Was Britain Right To Go To War In 1914?Roundup: Talking About History
tags: World War I, United Kingdom, Great Britain, Nigel Biggar, Great War
The History Wars are upon us. The 100th anniversary of the outbreak of the First World War is less than a year away, but conflict over how to commemorate it is already heating up. In July, Richard J. Evans, Regius Professor of History at Cambridge, made his view robustly clear in the Guardian ("Myth-Busting", July 13, 2013). Brushing aside the likes of Hew Strachan, Gary Sheffield and Max Hastings, he wrote that "the men who enlisted in 1914 may have thought they were fighting for civilisation, a better world, a war to end all wars, a war to defend freedom: they were wrong". Unable to let pass the chance to caricature his conservative opponents and to savour the easy pleasure of watching strawmen scatter before the withering breath of his indignation, Evans accuses those who would celebrate 1918 as a British military triumph of "narrow, tub-thumping jingoism" and asks, "Do we want a narrow, partisan, isolationist national identity where . . . other countries are regarded as inferior, and triumphalist myths are drummed into our children?"
Well, presumably not. I doubt even Evans's bête noire, Michael Gove, would be so unsubtle as to nod his head to that. But celebration is possible without tub-thumping, and triumphalism needn't spoil the sober recognition of triumph. It is possible to honour the military success of our national forebears in defeating an unjust invader without deeming ourselves universally superior. It is possible to judge one nation state's aggressive action morally wrong and another's defensive reaction morally right, while recognising that the victim bears some responsibility for the sins of the aggressor. It is possible to judge that it was right to fight back, and still to acknowledge the tragedy of it all.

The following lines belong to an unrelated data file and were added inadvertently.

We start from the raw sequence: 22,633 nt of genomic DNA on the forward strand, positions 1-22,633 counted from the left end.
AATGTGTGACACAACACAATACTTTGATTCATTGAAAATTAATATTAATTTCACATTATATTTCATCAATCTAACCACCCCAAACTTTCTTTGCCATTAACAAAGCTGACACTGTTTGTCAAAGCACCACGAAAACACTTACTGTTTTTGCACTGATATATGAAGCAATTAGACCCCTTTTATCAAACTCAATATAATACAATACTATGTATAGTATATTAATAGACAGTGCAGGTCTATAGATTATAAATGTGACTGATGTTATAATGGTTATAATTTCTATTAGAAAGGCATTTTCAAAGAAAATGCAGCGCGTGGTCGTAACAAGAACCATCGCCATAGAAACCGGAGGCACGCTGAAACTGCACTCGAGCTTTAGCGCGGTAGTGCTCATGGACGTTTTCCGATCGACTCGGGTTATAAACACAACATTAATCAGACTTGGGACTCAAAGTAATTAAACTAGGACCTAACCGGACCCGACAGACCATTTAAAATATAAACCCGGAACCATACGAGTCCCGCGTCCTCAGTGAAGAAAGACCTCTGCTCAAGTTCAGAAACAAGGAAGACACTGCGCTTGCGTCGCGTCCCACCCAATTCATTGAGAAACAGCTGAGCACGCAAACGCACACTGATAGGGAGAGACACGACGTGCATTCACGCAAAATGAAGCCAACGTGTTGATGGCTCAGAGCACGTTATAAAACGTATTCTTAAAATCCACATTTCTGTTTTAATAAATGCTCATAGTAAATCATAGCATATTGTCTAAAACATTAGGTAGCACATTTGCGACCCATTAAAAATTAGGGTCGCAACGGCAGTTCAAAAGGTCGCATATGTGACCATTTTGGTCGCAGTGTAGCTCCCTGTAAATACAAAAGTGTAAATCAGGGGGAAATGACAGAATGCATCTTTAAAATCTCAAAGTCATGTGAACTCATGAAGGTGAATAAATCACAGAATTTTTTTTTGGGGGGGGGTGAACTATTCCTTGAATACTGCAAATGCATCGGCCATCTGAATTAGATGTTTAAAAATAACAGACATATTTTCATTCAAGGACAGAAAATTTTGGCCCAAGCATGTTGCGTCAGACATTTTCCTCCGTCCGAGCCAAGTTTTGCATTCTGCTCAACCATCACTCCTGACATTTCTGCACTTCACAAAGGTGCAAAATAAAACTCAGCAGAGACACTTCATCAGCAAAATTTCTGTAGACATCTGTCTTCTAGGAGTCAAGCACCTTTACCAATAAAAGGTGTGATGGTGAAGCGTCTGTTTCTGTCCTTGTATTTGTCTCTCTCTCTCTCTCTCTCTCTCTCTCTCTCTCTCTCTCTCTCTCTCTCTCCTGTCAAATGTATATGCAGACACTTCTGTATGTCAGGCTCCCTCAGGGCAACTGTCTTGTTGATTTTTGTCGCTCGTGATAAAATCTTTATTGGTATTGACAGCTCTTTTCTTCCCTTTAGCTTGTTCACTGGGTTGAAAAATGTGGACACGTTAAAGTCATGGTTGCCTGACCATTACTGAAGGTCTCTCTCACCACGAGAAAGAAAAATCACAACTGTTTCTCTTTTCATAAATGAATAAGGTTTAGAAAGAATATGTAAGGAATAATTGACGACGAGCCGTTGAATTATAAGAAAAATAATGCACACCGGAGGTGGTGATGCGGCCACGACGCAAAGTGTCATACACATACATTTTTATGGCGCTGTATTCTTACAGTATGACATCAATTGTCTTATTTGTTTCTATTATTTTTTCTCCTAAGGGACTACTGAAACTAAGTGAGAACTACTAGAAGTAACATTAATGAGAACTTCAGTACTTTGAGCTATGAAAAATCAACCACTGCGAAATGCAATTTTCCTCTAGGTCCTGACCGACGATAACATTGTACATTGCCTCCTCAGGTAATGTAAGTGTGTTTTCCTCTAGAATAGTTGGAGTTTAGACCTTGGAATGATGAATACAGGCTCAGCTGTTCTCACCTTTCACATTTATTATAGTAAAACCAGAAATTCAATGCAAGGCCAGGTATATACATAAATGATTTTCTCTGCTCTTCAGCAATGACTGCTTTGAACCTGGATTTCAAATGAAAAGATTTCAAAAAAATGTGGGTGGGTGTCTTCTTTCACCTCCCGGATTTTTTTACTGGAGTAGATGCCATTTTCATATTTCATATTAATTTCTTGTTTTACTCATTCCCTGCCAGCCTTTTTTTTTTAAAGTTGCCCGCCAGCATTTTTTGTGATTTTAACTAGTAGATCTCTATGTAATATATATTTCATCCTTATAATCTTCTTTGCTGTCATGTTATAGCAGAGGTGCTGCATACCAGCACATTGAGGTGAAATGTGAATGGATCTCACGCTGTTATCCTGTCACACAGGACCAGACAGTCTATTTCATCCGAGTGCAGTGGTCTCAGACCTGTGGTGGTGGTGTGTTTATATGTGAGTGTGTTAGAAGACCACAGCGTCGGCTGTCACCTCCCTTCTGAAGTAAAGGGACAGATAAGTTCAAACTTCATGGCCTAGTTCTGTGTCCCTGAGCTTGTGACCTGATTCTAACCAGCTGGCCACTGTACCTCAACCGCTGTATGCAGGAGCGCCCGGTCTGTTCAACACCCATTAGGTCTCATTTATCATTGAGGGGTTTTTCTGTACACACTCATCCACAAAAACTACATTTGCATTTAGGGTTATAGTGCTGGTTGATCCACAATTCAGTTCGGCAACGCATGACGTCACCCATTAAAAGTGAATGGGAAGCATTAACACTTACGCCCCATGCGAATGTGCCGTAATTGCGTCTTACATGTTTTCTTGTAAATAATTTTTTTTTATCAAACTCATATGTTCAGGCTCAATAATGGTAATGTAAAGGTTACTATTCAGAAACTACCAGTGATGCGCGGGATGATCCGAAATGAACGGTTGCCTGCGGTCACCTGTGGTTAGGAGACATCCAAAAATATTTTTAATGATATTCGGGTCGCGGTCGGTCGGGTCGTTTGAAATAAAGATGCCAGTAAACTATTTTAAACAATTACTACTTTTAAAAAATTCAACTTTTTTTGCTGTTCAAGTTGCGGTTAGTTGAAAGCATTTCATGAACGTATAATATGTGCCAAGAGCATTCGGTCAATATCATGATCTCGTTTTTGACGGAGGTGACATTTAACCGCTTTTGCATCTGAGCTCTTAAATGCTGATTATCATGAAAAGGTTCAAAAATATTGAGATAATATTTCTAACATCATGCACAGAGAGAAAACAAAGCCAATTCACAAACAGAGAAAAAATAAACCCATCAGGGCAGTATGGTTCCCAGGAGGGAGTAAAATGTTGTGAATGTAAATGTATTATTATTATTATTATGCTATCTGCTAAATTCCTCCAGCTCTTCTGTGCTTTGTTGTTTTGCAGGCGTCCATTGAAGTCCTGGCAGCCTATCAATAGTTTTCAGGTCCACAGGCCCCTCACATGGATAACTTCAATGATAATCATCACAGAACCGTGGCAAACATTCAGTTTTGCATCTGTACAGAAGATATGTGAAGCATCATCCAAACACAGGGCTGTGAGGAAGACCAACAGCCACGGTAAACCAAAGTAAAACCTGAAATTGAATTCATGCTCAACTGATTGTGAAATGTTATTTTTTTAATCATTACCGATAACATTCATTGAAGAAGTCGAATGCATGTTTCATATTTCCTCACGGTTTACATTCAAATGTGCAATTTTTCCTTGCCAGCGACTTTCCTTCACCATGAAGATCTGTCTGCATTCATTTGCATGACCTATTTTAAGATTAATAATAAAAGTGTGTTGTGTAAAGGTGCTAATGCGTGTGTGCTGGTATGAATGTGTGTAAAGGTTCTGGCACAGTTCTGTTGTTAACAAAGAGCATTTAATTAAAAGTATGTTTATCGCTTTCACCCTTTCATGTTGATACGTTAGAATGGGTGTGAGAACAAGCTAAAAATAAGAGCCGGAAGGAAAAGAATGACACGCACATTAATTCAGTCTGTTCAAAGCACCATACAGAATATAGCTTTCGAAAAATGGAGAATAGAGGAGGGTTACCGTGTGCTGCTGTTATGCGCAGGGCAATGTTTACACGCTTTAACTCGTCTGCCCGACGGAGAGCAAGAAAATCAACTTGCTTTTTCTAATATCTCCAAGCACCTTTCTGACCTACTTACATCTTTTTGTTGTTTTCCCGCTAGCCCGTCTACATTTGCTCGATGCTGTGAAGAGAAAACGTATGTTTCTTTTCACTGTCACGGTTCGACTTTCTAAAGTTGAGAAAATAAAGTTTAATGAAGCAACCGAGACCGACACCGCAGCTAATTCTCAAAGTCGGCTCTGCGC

But how do we judge? During
its 1,500-year history, the "just war" tradition — originally fostered
by Christian theologians, but now enshrined in international law and
adopted by moral philosophers — has developed two sets of criteria, one
regarding the justice of going to war in the first place (ius ad bellum) and the other regarding justice in the course of fighting (ius in bello). The six criteria of ius ad bellum are: just cause, legitimate authority, right intention, last resort, proportionality, and prospect of success. Those of ius in bello are
proportionality and discrimination. In the case of Britain's
belligerency in 1914-18, criticism has focused on three criteria: just
cause, right intention and proportionality (both ad bellum and in bello).
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